A recent AP article by Martin Crutsinger introduces and then answers the question "How did (the) $1 trillion deficit happen?" (see full AP article). Some highlights from the article include:

  • The government's annual budget deficit has topped $1 trillion. With three months left in the budget year, it will get even worse. The administration is projecting that the deficit will hit $1.84 trillion for the current budget year. This is four times the size of last year's budget deficit.
  • The deficit spending began with the 2001 recession, and got deeper with the 9-11 terrorist attacks as war spending started to ramp up.
  • Until 2008 the deficit had been shrinking, hitting a five-year low of $161.5 billion in 2007, but was followed by the record deficit of $454.8 billion in 2008 as the current recession and financial crisis hit.
  • The size of the deficit started to ramp up with the initial $700 billion TARP (about half spent in 2008, half in 2009), along with the recent $787 billion economic stimulus.
  • In addition to stimulus spending,"automatic stabilizers," such as food stamps and unemployment compensation, are also increasing. Government outlays are up 20.5% through the first nine months of this budget year.
  • All of this spending is occurring just as tax receipts are falling. Government revenues have fallen by 17.9% during the October-to-June period compared with one year ago.
  • While large in dollars, current deficits are still not the largest in terms of GDP, but are the largest outside of WWII. Currently, the CBO is forecasting the budget deficit will equal 13% of GDP. As a comparison, the deficit was 6% of GDP in 1983 as we moved out of another recession and ramped up cold war spending, and 30.3% of GDP in 1943 during World War II.
  • The CBO is projecting that the deficits will remain large for the foreseeable future, coming in at $1.43 trillion in 2010 and not falling below $633 billion over the next 10 years, ultimately adding $9.1 trillion to the national debt.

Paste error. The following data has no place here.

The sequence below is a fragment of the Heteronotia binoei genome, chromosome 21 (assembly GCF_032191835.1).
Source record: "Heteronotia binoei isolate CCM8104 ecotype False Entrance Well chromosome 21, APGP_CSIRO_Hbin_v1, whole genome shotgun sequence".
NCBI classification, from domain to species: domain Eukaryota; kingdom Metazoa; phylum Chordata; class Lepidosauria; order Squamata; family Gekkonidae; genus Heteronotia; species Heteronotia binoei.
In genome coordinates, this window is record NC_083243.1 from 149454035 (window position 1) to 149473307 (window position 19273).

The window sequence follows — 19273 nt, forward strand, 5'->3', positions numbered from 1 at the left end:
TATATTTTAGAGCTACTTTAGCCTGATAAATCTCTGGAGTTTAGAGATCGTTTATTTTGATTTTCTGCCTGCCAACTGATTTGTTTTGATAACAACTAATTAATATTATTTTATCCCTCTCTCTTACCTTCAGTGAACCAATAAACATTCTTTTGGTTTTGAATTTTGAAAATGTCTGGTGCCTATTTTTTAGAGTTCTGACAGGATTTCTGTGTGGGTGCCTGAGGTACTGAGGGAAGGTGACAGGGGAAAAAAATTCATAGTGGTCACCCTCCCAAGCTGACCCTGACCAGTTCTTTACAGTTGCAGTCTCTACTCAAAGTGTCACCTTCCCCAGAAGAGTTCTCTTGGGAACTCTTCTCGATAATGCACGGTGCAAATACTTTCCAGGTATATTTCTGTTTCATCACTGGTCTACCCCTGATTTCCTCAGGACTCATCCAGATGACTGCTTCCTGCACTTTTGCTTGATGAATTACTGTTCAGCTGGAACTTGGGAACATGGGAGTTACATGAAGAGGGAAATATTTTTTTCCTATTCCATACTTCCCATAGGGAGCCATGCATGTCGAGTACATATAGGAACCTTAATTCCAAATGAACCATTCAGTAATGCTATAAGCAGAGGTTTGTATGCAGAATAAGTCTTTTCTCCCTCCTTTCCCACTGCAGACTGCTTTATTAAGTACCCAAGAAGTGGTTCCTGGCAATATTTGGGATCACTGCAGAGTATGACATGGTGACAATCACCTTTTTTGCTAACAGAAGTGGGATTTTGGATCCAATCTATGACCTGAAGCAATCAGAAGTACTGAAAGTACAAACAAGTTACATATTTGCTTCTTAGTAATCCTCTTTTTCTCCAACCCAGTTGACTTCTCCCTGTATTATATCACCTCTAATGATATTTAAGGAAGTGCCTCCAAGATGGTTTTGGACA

To tackle such deficits and debt, either spending needs to be curbed, or tax receipts need to increase - and quickly. Either way, the debt needs to be dealt with (see previous post), but the exit strategy will require hard choices (see Greenfaucet article). Given continued weakness in the economy, along with both health care reform and new global warming initiatives (such as carbon trading) on the docket, it does not appear that spending is going to slow down anytime soon (see previous post). The leaves tax increases on the wealthy and corporations, or additional tax cuts such as those recently targeted for the middle class. Expect the Supply Side - Keynesian debate to begin in earnest once again.

2 comments

  1. S Benard // July 14, 2009 at 10:42 AM

    What leaps off the page at me in this list of facts wasn't the fact that this year's deficit will be 4 times the deficit of just last year (2008). I've heard that before! That figure alone boggles the mind, defying comprehension.
    What shocks my brain is the realization that this current year's deficit is 11.5 times that of just two years ago ($161.5 billion)! We've increased the deficit by a multiple of TEN in just two years? How can we do that -- and get away with it? I can't comprehend that!
    This year's deficit also is far more than all individual income tax revenues for the entire year. Imagine that! The deficit -- ALONE -- is more than the government's total individual income tax revenues for the entire year.
    This year's deficit is also now HALF of the entire budget! The interest alone is going to crush us!
    How can we keep this up without a train wreck? It defies explanation -- or justification, in my mind!

  2. Bull Bear Trader // July 14, 2009 at 12:02 PM

    Yes. You cannot get there by just taxing the wealthy, which itself is a moving target. Something has to give on the spending and/or tax side.